About this detailed guidance
This guidance discusses section 43 of FOIA, the commercial interests exemption, in detail and is written for use by public authorities. Read it if you have questions not answered in the Guide, or if you need a deeper understanding to help you apply section 43 in practice.
- What exemptions are contained in section 43 of FOIA?
- How do we apply section 43(1)?
- How do we apply section 43(2)?
- What is the prejudice test?
- How do we apply the neither confirm nor deny provisions?
- How do we consider the balance of the public interest?
- What arguments in favour of disclosure should we consider?
- What arguments in favour of non-disclosure should we consider?
- What other legislation or guidance could we consider?
Section 43(1) provides an exemption from disclosure for information which is a trade secret.
Section 43(2) exempts information whose disclosure would, or would be likely to, prejudice the commercial interests of any legal person (an individual, a company, the public authority itself or any other legal entity).
Section 43(3) provides an exemption from the duty to confirm or deny whether you hold information, if doing so would, or would be likely to, prejudice the interests protected by section 43(2).
All of the exemptions are subject to the public interest test.
FOIA does not define the term ‘trade secret’. However, with reference to The Trade Secrets (Enforcement, etc.) Regulations 2018, the Commissioner considers that, to be a trade secret, information should:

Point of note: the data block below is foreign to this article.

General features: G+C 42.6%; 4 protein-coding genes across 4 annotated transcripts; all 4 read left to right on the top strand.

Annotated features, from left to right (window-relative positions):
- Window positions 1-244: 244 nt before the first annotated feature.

- be secret, in the sense that it is not generally known among, or readily accessible to, people within the circles that normally deal with that kind of information;
- have a commercial value, because it is secret. Its disclosure should also be liable to cause real (or significant) harm to the owner or be advantageous to any rivals; and
- be subject to reasonable steps under the circumstances, taken by the owner, to keep it secret.
A trade secret is the property of its owner. Clauses in employment contracts often prevent an ex-employee from disclosing a trade secret.
A trade secret may be a technical secret or a business secret.
A technical secret might be:
- an invention;
- a particular way of doing something, such as a manufacturing process or technique;
- engineering and design plans and drawings; or
- a recipe or formula (common in food, pharmaceutical and cosmetic industries).
A business secret might be:
- costs information, such as how much money an organisation spends on product development;
- pricing information, such as how much a company plans to charge for a product it sells;
- sales statistics;
- supplier lists and contact details;
- customer lists;
- plans for new product development and discontinuing old products; or
- promotional strategies.
The above examples are not exhaustive. Furthermore, just because information falls into one of the above categories does not necessarily mean that it is a trade secret. In particular, a business secret is less likely to be a trade secret than a technical secret.
The First-tier Tribunal discussed the ‘trade secret’ definition in the case of the Department for Work and Pensions v IC EA/2010/0073, (20 September 2010). It quoted from previous court and Tribunal decisions which reviewed the nature of a trade secret.
The Tribunal noted that a trade secret was information, which, if disclosed to a competitor, would be liable to cause real (or significant) harm to the secret’s owner. This assumed that the owner used the information in a trade or business and that they either limited the dissemination of the information or at least didn’t encourage or permit its widespread publication.
The Tribunal also noted that the concept of a ‘trade secret’ related to a particular kind and quality of information. In terms of ‘kind’, it considered this suggested “something technical, unique and achieved with a degree of difficulty and investment”. In terms of ‘quality’, the Tribunal indicated that the term ‘trade secret’ suggested the “highest level of secrecy”.